In this case, cesarean section (C/S) was performed for fetal bradycardia of unknown origin. Retroperitoneal hematoma was found intraoperatively and turned out to be caused by the rupture of a RAA. This case was rare and unique, in that RAA rupture in a pregnant woman was the cause of prolonged hypotension and retroperitoneal hematoma. Fetal bradycardia likely resulted from blood loss and decreased perfusion to the placenta.
The prevalence of visceral artery aneurysm (VAA) has been reported as 0.01–2% of the population [1, 2]. However, the number of undetected VAAs may be much larger, as VAAs are usually asymptomatic. VAAs can be found in the following locations: splenic artery, 60%; hepatic artery, 20–50%; superior mesenteric artery, 5.5–6%; celiac artery, 4%; gastric and gastroepiploic arteries, 4%; jejunal, ileal, and colic arteries, 3%; pancreaticoduodenal and pancreatic arteries, 2%; gastroduodenal artery, 1.5%; inferior mesenteric artery, < 1%; and renal artery, 0.01–0.09% [2, 3, 6]. Risk factors for rupture include hypertension, aneurysm size ≥ 2 cm, non-calcified aneurysm, and pregnancy . The mortality rates for maternal and fetal death due to VAA rupture are 70–75% and 90–95%, respectively. Since 24–45% of VAAs rupture during the last trimester and the early phase after delivery, these periods are particularly hazardous . Although RAA comprises approximately 0.01% of VAAs and only 32 cases have been reported over the past 20 years , over 50% of ruptured RAAs in patients under 40 years old are reportedly related to pregnancy .
Rupture of RAA likely caused lumbar and abdominal pain, but pressure from the gravid uterus limited the severity of hemorrhage, and the mother did not experience severe shock right away. After delivery, decreased pressure from the uterus caused an increase in hemorrhage from the ruptured RAA, leading to enlargement of the retroperitoneal hematoma and persistent hypotension despite transfusion and administration of IV fluids and vasopressors.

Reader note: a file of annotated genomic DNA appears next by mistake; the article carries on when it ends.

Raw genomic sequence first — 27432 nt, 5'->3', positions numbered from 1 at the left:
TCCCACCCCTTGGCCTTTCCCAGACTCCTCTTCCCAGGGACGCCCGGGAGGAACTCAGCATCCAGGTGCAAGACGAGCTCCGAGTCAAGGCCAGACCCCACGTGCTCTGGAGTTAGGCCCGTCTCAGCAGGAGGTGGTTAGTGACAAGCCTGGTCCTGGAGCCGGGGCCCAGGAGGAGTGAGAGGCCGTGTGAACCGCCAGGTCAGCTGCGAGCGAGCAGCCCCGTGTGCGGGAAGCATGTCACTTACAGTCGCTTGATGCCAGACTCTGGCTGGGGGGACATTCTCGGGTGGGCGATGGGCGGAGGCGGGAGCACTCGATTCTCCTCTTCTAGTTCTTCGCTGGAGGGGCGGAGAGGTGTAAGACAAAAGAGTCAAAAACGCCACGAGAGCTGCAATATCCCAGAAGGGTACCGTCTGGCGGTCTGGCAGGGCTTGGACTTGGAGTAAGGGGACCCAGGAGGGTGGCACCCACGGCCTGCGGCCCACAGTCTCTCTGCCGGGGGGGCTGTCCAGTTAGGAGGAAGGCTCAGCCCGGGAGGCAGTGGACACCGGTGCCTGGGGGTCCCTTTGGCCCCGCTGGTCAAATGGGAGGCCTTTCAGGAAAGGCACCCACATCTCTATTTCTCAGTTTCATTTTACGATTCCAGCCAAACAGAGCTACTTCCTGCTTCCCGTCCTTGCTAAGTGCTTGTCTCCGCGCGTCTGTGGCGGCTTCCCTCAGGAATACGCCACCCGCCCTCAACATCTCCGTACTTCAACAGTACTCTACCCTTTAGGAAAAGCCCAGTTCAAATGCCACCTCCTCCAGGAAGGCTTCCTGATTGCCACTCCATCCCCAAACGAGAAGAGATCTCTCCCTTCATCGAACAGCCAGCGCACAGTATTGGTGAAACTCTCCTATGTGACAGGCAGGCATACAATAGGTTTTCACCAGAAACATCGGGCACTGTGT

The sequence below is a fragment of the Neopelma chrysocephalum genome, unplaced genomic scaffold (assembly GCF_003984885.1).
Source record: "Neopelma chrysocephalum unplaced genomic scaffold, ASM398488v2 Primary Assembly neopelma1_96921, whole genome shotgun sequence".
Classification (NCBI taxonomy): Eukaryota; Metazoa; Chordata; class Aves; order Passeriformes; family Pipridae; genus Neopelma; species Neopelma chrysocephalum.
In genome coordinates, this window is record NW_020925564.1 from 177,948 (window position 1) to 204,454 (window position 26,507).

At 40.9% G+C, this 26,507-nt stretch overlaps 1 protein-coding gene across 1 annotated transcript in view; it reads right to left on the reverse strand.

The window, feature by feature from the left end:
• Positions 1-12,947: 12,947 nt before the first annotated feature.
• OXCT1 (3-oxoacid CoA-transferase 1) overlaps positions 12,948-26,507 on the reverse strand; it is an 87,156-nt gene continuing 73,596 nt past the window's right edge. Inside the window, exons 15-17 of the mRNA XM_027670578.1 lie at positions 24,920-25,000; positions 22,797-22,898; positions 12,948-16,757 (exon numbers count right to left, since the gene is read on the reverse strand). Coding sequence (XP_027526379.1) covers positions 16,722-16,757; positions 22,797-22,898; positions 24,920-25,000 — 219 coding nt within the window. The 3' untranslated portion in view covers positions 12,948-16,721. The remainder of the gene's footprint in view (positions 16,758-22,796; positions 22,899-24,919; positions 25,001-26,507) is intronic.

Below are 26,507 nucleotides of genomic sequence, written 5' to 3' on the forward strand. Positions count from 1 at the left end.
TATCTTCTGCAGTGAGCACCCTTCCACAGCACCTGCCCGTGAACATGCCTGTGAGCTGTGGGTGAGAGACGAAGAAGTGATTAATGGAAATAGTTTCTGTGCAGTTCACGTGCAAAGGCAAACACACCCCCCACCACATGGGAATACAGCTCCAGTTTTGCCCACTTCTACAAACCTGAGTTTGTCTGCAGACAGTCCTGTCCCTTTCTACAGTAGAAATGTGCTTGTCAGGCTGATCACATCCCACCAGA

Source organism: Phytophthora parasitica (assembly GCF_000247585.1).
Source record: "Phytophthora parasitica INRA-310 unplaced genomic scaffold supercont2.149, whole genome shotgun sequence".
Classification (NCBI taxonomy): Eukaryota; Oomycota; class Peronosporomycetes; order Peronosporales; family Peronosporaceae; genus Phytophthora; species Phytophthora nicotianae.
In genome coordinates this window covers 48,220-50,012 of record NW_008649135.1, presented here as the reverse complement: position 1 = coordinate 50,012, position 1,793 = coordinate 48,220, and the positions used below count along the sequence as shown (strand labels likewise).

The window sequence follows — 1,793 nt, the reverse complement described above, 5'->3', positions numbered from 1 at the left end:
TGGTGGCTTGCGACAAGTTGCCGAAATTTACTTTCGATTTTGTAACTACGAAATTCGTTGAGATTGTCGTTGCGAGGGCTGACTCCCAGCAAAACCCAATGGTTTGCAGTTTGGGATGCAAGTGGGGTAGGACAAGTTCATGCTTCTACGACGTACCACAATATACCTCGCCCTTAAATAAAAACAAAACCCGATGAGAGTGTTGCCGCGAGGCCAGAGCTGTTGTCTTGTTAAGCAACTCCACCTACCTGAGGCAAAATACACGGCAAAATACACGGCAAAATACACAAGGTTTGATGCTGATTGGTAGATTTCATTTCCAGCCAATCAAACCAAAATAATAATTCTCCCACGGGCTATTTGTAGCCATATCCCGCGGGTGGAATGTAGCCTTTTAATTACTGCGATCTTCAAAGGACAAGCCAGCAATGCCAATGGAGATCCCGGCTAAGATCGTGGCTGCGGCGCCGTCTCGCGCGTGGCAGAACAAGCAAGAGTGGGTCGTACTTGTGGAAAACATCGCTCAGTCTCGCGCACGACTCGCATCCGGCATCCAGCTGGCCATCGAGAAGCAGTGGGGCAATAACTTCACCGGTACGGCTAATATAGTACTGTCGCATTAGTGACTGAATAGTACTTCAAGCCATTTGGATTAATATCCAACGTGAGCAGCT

At the time of starting surgery, maternal hypotension and tachycardia were indicated to have resulted from hemorrhage. Thorough examination by US, not just of the uterus and placenta, could have detected RAA or retroperitoneal hematoma on arrival. However, continuous fetal bradycardia did not allow any delay in emergency C/S, so the origin was detected intraoperatively. Although preoperative US yielded no significant results, delivering the baby may have made the hematoma more prominent as uterine pressure on the origin of hemorrhage was released.
Dissection or aneurysm rupture during pregnancy is considered more likely to occur. Hemodynamic stresses and hormonal changes associated with pregnancy could lead to changes in arterial structure and integrity. Various theories have been suggested in terms of these changes. Some previous studies have referred to possibilities including increased outflow resistance of arteries due to the increase in circulating blood and compression by the gravid uterus, vasodilation induced by estrogen or nitric oxide (NO) , histological changes in reticulin fibers or elastic fibers, and changes in smooth muscle cells [8, 9]. Underlying diseases related to the formation of VAA include vasculitis, fibromuscular dysplasia, syphilis, hypertension, atherosclerosis, and trauma [2, 10]. Sjögren syndrome, as seen in this case, is not typically associated with VAA.
In conclusion, we reported a case of emergency cesarean section due to fetal bradycardia of unknown origin, which turned out to be caused by renal artery aneurysm rupture. Non-reassuring fetal status with maternal hypotension may reveal underlying retroperitoneal hemorrhage. Since preoperative US did not show placental abruption or uterine rupture in this case, other causes of non-reassuring fetal status should have been considered. Pregnancy increases the risk of VAA rupture, and several reports have described VAA rupture during the perinatal period. Rupture of the VAA should be considered when sudden-onset abdominal pain and acute hemodynamic changes are seen during pregnancy. When emergency C/S is indicated, the focus tends to be on delivering the fetus immediately, rather than finding the cause. However, rupture of aneurysms should not be forgotten.